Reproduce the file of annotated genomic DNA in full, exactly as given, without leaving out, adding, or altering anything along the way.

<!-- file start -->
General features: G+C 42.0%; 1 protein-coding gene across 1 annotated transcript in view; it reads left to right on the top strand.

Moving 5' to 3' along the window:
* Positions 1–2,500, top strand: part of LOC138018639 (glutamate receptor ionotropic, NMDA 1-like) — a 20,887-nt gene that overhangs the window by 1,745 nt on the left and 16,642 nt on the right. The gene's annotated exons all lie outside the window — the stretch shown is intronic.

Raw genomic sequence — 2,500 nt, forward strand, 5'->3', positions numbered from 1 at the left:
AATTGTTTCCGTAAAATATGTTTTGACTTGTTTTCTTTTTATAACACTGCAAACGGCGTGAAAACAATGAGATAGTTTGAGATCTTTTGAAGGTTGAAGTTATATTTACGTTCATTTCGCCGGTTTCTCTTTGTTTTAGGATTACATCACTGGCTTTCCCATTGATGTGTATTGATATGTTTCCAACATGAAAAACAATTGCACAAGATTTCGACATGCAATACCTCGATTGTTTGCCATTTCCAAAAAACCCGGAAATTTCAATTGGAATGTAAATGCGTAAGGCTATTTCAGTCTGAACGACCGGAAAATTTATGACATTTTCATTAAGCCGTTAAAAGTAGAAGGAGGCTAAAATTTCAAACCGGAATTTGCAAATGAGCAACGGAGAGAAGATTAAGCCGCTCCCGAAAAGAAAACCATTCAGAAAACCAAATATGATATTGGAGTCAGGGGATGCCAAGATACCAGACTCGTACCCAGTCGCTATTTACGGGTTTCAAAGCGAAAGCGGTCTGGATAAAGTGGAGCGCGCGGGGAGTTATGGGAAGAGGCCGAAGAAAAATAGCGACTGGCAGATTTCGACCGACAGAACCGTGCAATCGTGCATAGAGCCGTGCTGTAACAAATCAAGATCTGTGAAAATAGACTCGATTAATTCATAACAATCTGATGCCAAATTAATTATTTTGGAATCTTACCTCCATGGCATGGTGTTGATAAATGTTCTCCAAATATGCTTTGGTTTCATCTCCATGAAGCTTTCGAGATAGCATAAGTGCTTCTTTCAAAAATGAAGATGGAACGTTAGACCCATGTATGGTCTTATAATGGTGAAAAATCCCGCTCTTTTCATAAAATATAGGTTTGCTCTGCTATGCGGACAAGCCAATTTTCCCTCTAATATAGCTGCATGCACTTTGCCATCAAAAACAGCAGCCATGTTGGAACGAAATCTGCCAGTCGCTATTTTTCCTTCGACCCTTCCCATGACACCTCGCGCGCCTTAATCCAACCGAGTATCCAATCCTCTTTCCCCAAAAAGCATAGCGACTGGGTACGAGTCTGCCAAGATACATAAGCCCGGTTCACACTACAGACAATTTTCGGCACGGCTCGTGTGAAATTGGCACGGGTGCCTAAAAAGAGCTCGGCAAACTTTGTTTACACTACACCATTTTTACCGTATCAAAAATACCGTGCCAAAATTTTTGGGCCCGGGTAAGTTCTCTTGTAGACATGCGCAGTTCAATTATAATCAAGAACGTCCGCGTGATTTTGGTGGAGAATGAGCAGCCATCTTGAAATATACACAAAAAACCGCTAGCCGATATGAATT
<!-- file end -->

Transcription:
General features: G+C 42.0%; 1 protein-coding gene across 1 annotated transcript in view; it reads left to right on the top strand.

Moving 5' to 3' along the window:
* Positions 1–2,500, top strand: part of LOC138018639 (glutamate receptor ionotropic, NMDA 1-like) — a 20,887-nt gene that overhangs the window by 1,745 nt on the left and 16,642 nt on the right. The gene's annotated exons all lie outside the window — the stretch shown is intronic.

Raw genomic sequence — 2,500 nt, forward strand, 5'->3', positions numbered from 1 at the left:
AATTGTTTCCGTAAAATATGTTTTGACTTGTTTTCTTTTTATAACACTGCAAACGGCGTGAAAACAATGAGATAGTTTGAGATCTTTTGAAGGTTGAAGTTATATTTACGTTCATTTCGCCGGTTTCTCTTTGTTTTAGGATTACATCACTGGCTTTCCCATTGATGTGTATTGATATGTTTCCAACATGAAAAACAATTGCACAAGATTTCGACATGCAATACCTCGATTGTTTGCCATTTCCAAAAAACCCGGAAATTTCAATTGGAATGTAAATGCGTAAGGCTATTTCAGTCTGAACGACCGGAAAATTTATGACATTTTCATTAAGCCGTTAAAAGTAGAAGGAGGCTAAAATTTCAAACCGGAATTTGCAAATGAGCAACGGAGAGAAGATTAAGCCGCTCCCGAAAAGAAAACCATTCAGAAAACCAAATATGATATTGGAGTCAGGGGATGCCAAGATACCAGACTCGTACCCAGTCGCTATTTACGGGTTTCAAAGCGAAAGCGGTCTGGATAAAGTGGAGCGCGCGGGGAGTTATGGGAAGAGGCCGAAGAAAAATAGCGACTGGCAGATTTCGACCGACAGAACCGTGCAATCGTGCATAGAGCCGTGCTGTAACAAATCAAGATCTGTGAAAATAGACTCGATTAATTCATAACAATCTGATGCCAAATTAATTATTTTGGAATCTTACCTCCATGGCATGGTGTTGATAAATGTTCTCCAAATATGCTTTGGTTTCATCTCCATGAAGCTTTCGAGATAGCATAAGTGCTTCTTTCAAAAATGAAGATGGAACGTTAGACCCATGTATGGTCTTATAATGGTGAAAAATCCCGCTCTTTTCATAAAATATAGGTTTGCTCTGCTATGCGGACAAGCCAATTTTCCCTCTAATATAGCTGCATGCACTTTGCCATCAAAAACAGCAGCCATGTTGGAACGAAATCTGCCAGTCGCTATTTTTCCTTCGACCCTTCCCATGACACCTCGCGCGCCTTAATCCAACCGAGTATCCAATCCTCTTTCCCCAAAAAGCATAGCGACTGGGTACGAGTCTGCCAAGATACATAAGCCCGGTTCACACTACAGACAATTTTCGGCACGGCTCGTGTGAAATTGGCACGGGTGCCTAAAAAGAGCTCGGCAAACTTTGTTTACACTACACCATTTTTACCGTATCAAAAATACCGTGCCAAAATTTTTGGGCCCGGGTAAGTTCTCTTGTAGACATGCGCAGTTCAATTATAATCAAGAACGTCCGCGTGATTTTGGTGGAGAATGAGCAGCCATCTTGAAATATACACAAAAAACCGCTAGCCGATATGAATT